The Greens have proposed eight priority Renewable Energy Zones for NSW as part of a national plan to supercharge investment in large-scale solar and drive an unprecedented move towards 100% renewable energy for Australia.
The plan would establish a national network of 31 Renewable Energy Zones to enable the efficient planning and development of large-scale renewable energy, including Broken Hill, North West and Northern NSW. A new $2.8 Billion Grid Transformation Fund would support the augmentation of transmission infrastructure required to connect these new zones to the existing electricity grid.
NSW Greens Energy spokesperson Jeremy Buckingham said, “The Greens want to unlock NSW’s future as a renewable energy powerhouse.
“The recent IPCC report warned of the need to end coal by 2050 to keep global warming to 1.5 degrees, strengthening the push for fast-tracking renewable energy in Australia.
“Labor and the Liberal/Nationals are ignoring the science. If we don’t end their addiction to coal, we’re stuffed.
“The Greens are the only party with the policies capable of implementing the rapid and far reaching transitions required to limit global warming.
“Our plan for a network of Renewable Energy Zones can unlock NSW’s potential, creating clean energy and jobs.
“The current national energy grid is stuck in the past, sending wires out to polluting coal-fired power stations. NSW needs better connections out to regions with abundant solar and wind resources so they can feed cleaner renewable power into the grid and help bring electricity prices down for all.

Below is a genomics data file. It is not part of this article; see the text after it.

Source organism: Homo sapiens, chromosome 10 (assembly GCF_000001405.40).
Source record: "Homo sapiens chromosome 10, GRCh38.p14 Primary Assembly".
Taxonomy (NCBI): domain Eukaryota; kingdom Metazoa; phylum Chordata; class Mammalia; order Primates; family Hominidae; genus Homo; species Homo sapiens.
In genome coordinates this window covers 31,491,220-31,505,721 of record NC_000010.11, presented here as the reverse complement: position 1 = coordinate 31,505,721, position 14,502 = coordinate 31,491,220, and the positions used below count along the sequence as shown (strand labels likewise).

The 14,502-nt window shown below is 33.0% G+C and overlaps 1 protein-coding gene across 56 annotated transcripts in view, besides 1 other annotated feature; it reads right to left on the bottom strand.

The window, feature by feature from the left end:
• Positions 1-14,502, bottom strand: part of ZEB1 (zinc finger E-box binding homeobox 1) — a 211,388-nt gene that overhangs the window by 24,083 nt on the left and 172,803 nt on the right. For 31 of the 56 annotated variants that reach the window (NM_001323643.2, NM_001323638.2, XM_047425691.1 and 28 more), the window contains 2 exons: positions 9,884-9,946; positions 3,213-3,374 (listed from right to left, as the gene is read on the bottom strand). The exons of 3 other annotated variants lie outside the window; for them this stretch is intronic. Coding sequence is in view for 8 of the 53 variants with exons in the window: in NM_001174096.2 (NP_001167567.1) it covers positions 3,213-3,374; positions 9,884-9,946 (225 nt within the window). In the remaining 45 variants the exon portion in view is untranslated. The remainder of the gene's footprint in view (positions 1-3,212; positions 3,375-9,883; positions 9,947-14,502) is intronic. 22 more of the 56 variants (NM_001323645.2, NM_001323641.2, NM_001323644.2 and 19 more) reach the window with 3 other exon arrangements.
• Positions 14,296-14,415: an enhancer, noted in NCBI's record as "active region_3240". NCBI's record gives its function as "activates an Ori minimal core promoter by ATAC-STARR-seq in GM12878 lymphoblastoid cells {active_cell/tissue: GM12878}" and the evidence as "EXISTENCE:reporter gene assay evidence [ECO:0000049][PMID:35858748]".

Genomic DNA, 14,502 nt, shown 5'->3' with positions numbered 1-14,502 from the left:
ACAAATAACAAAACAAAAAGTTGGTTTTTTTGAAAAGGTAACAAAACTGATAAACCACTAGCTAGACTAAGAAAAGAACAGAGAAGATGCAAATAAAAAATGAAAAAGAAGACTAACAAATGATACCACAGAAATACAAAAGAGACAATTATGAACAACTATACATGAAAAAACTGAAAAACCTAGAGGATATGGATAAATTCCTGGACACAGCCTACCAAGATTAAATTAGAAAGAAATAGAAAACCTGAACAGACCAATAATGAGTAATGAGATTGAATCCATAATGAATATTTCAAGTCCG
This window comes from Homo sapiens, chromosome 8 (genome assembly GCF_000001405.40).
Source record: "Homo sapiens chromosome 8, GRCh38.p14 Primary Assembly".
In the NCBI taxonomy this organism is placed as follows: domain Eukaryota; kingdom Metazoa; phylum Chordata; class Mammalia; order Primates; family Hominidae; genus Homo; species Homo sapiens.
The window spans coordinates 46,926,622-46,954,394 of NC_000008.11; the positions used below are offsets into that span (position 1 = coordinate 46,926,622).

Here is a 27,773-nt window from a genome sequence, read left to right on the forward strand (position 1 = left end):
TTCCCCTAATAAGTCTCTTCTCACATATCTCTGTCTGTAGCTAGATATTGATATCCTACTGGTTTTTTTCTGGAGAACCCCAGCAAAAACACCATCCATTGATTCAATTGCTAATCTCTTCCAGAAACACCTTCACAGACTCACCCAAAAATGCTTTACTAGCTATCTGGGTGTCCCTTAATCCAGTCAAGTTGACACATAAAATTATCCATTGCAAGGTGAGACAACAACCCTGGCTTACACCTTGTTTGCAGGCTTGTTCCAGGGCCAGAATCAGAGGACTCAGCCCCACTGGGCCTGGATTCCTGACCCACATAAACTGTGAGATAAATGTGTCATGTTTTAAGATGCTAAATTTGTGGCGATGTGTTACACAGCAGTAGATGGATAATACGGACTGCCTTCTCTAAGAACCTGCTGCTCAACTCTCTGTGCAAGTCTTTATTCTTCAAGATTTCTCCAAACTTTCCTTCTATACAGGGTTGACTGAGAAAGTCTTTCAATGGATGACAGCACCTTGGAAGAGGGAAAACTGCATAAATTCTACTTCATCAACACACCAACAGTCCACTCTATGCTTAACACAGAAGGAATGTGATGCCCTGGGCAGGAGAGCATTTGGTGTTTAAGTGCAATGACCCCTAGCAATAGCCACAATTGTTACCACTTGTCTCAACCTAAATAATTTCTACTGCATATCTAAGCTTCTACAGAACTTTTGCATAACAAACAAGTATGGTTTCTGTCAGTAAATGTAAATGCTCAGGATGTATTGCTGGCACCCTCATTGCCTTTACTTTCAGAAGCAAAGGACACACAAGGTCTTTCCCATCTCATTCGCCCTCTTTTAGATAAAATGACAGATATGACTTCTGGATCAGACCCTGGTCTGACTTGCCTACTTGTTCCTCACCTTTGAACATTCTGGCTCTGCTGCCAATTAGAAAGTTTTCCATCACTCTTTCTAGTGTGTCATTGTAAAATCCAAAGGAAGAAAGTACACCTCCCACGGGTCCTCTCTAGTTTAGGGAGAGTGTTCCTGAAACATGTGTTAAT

“We must prepare now for the major transformation in the energy grid over coming years as outdated coal-fired power stations reach the end of their life and new connections from wind and large-scale solar plug in.
“The Greens want NSW to power ahead as a special Renewable Energy Zone and enjoy cheap power, greater energy security and the opportunity for new jobs and innovation.
“Energy and climate policy in Australia and NSW is in a shambles. The NSW Government has been in for seven years yet it has no significant policy for supporting a low-carbon energy or driving investment in renewable energy and associated jobs in regional areas.
“We need a rapid transition to 100% renewable energy for a chance of a future free from pollution and climate damage,” he said